Other two reasons are
Reasons for what ? Having the shield ?

1. to prevent the movables in radar from icing when sailing in cold water
The actuation system of the radar is under the deck of the ship, inside the ship not on the deck. As such the machinery sits in the air-conditioned surroundings of the interiors of the ship not exposed to the elements outside. The AC works quite well you know, recently we've had a single ship going to the freezing Scandinavia on route to St. Petersburg and sail back with no problems. Besides we don't go to freezing waters a lot do we ? Its is quite rare.

Speaking of Scandinavia, where is @Fafnir ? Haven't seen her in a while. Who is going to give us the latest on what the Norwegians are up to now ?

to hide radar's orientation/direction to which it is facing, for example if the vessel is near Vietnam and radar is facing North West this would mean the surveillance is on China
The orientation of the radar is visually obscured away by the radome. However if you are looking at China from Vietnam's coast, they would probably know anyway. From that distance the radiated energy is too high to hide, even if the radar is sweep scanning(lowest power mode) the Chinese would be able to sense the energy.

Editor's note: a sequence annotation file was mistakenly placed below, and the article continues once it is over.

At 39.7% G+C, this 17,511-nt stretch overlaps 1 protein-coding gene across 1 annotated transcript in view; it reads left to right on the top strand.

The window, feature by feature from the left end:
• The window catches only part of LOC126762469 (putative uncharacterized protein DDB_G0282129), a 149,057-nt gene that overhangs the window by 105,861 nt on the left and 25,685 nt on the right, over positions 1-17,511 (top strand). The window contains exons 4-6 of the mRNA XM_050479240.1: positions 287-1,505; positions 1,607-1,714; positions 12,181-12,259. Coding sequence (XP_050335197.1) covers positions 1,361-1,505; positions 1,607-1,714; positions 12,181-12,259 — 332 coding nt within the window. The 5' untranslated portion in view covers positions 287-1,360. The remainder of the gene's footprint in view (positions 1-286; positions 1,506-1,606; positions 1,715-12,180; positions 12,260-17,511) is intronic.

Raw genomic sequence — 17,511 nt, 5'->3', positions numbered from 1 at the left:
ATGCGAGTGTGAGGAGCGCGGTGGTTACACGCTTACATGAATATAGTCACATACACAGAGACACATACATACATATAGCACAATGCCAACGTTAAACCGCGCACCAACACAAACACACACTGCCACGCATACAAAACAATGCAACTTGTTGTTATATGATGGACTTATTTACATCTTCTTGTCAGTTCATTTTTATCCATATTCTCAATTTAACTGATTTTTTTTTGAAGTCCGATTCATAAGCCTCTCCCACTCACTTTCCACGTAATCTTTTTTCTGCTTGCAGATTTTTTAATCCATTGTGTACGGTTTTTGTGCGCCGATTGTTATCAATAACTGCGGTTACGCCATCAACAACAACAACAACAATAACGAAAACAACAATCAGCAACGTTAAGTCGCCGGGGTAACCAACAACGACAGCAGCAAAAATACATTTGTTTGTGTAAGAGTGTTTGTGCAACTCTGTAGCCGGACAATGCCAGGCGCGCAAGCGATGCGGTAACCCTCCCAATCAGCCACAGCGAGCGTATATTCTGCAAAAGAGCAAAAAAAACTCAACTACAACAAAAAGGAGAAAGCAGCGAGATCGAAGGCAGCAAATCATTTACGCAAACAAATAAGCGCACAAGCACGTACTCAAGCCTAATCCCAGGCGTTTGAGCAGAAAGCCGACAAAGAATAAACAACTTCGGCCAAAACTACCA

If you want the Chinese to not know then move away from China, that would reduce the sensible energy. Vietnam is too close. But this will decrease the quality of radar images generated.
 
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Ashutosh

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This conversation borne out of speculations is now going to curious places.:ROFLMAO:I agree broadly to what you said above except for some areas but we are straying off topic.

The initial speculation I made was at the possibility of using the shield as a reflector for radiation and thus using the set up as a OTH radar. I agree that the reflected energy will have different wavelength than the incident radiation, the wavelength will increase after the reflection. But that can always be accounted for. Radar transparent materials like the radome also changes the properties of the wave, so radar manufacturers experimentally account for the losses. Simply put, losses caused by the radome=(energy radiated by the radar without the radome - energy radiated by the radar with the radome). Just like that the reflected energy and losses can also be calculated and accounted for.

The reason why I was going on about the possibility of such a set up being used as a OTH radar is the frequency chart here :
View attachment 10912